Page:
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Thank you for the "M" remake


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I thought that I'd never see this again. I saw it back in the 60s and not since. I won't count that awful bootleg in my collection as you can barely see it and I could not get past 30 minutes of what looked like an 8th generation dupe of a VHS recorded at the SLP speed.

 

The print was exceptional, the Nebenzal estate must have had nearly pristine elements hiding in the family attic. ;)

 

 

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I never even knew there was an M remake, so I don't know anything about the backstory of its shelving or what the Nebenzal estate is, but I thought this was an exceptional version of the story, unusually tough for a Hollywood film of its era. It's probably more of a reflection of my twisted humor than the times that I did see some of the early scenes as darkly comical when viewed from a modern perspective, especially that TV promo warning from the police (don't send your children out on errands by themselves at night?). Oh, the times they were a-different in 1951. After reading that angry post from the guy who felt Tiffany Vazquez was ignorant of the attitudes and mores of 1980, I would have loved to have seen her do the intro/outro to this movie ("Why were all these children running around without adult supervision?").

 

And hey, what about David Wayne? Here's an actor I didn't know I knew from my childhood, as he was both the Mad Hatter on BATMAN and Digger Barnes on DALLAS. Looking over his imdb resume, I see his film appearances became few and far between the final 30 years of his career, as he worked almost exclusively on television. But he certainly has enough interesting film appearances to merit a SUTS day: this film, ADAM'S RIB, THE TENDER TRAP, THE ANDROMEDA STRAIN, THE THREE FACES OF EVE, THE REFORMER & THE REDHEAD, PORTRAIT OF JENNIE. Heck, he even ended up with Marilyn Monroe (!) in HOW TO MARRY A MILLIONAIRE. He appears to have been unafraid to tackle some unpleasant roles on occasion, especially this one.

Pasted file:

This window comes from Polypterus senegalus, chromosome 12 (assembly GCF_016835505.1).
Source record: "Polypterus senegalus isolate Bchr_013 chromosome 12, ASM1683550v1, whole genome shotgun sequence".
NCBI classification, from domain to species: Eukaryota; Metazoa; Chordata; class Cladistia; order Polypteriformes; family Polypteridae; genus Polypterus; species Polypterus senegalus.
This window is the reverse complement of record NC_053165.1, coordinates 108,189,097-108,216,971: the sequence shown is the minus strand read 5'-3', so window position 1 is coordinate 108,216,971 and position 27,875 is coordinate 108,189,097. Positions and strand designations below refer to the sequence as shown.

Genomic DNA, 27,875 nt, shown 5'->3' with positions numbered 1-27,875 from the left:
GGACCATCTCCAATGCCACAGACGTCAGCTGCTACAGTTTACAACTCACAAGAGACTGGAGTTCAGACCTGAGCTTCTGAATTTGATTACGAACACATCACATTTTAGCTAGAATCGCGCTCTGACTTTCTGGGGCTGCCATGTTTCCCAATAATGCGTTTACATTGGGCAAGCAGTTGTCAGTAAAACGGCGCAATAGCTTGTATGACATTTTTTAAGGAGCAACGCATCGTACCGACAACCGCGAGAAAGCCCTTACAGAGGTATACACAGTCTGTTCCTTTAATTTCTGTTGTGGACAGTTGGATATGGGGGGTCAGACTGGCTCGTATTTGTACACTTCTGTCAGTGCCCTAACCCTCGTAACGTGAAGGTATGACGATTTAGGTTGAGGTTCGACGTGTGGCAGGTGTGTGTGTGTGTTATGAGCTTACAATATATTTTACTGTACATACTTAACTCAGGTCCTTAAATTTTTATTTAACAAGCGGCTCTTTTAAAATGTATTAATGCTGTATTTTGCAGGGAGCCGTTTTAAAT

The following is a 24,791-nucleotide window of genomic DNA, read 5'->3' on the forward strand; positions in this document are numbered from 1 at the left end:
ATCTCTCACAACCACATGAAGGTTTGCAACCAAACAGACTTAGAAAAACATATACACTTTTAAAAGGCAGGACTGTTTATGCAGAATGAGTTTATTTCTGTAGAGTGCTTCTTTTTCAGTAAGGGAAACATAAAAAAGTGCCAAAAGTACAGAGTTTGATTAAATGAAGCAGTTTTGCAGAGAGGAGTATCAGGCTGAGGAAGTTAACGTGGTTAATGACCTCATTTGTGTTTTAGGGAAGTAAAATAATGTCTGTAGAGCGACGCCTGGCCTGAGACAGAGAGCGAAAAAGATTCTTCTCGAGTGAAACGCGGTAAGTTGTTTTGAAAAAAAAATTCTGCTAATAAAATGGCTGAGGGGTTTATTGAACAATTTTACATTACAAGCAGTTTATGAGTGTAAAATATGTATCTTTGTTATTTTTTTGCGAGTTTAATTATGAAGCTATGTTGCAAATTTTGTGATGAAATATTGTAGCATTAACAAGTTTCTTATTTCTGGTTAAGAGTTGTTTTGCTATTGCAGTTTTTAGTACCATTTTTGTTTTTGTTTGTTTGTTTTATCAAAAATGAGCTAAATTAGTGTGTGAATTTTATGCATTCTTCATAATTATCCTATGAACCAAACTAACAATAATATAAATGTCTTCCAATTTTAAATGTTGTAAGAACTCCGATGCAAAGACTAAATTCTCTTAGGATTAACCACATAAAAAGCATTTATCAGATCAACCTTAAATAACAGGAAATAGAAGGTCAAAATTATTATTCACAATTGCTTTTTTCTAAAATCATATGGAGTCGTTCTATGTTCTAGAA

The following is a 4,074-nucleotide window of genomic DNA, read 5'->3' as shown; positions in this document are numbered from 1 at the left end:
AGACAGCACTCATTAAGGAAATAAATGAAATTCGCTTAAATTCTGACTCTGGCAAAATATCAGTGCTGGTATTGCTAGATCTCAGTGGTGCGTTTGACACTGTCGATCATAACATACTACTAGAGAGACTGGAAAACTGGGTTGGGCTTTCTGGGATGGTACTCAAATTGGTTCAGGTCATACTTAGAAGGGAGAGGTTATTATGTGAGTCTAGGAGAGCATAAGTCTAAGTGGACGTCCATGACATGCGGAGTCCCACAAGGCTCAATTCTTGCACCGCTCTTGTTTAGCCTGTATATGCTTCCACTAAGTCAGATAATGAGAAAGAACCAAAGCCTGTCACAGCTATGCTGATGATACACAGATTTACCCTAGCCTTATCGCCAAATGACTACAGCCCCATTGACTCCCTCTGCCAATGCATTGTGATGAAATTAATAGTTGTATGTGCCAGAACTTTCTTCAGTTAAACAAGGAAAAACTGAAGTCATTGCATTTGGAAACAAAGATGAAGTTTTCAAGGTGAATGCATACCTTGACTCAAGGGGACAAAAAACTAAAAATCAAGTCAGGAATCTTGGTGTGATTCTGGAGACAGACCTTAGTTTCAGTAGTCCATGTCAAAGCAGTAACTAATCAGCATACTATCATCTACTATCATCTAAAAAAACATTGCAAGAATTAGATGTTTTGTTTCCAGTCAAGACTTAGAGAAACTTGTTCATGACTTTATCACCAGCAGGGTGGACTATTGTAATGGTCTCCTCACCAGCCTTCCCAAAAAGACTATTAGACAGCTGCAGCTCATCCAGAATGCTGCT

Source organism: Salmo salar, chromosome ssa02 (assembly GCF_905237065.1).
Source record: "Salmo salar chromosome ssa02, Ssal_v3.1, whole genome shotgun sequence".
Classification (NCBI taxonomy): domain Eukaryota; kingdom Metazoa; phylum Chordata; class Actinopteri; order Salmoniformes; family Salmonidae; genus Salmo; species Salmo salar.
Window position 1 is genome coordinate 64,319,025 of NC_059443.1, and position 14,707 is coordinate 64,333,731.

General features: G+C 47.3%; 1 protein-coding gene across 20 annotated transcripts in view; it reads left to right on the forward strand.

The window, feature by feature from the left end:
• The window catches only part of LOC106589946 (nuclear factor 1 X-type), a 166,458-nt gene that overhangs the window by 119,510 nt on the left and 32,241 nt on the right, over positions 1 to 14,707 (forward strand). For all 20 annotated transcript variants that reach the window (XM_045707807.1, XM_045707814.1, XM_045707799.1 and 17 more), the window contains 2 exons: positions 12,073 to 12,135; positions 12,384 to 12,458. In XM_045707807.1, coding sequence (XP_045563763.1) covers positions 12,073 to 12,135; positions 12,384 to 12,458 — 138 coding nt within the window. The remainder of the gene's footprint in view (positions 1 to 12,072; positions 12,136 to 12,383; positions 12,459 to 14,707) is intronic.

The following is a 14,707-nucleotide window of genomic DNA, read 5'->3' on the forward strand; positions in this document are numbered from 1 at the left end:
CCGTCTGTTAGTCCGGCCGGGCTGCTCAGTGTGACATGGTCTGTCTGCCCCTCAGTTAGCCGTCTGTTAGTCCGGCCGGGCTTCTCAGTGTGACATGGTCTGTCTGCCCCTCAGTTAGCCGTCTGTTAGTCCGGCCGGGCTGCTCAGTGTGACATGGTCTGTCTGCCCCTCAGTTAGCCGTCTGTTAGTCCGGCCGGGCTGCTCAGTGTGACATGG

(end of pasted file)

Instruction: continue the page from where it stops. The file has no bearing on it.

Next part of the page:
One of those films with no real star and multiple perspectives. I guess three major storylines going on simultaneously: the actual life of the killer, a police procedural reminiscent in my mind of THE NAKED CITY and the efforts of the Mob to find the killer, all three storylines finally dramatically converging. Wayne got top billing, although there are long stretches of the movie he isn't in. I think Howard DeSilva probably got the most camera time in this ensemble piece, and he's his usual reliable self.

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sewhite2000--David Wayne had acting talent that went unused in films.  He won two Tonys, one for "Finian's Rainbow" (1947) & one for "The Teahouse of the August Moon" (1954).  As you said, Wayne was unafraid to tackle unpleasant roles.  Here's a second vote for A David Wayne SUTS day.  And thank you, TCM, for showing the remake of "M".

 

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Thanks both of you for your responses.

 

This morning I was on the phone with a long time friend and I asked if he watched "M" last night. He then reminded me that he doesn't have cable and then he said "I wouldn't watch it even if I did get TCM. You can't remake Lang, I can't see why they bothered."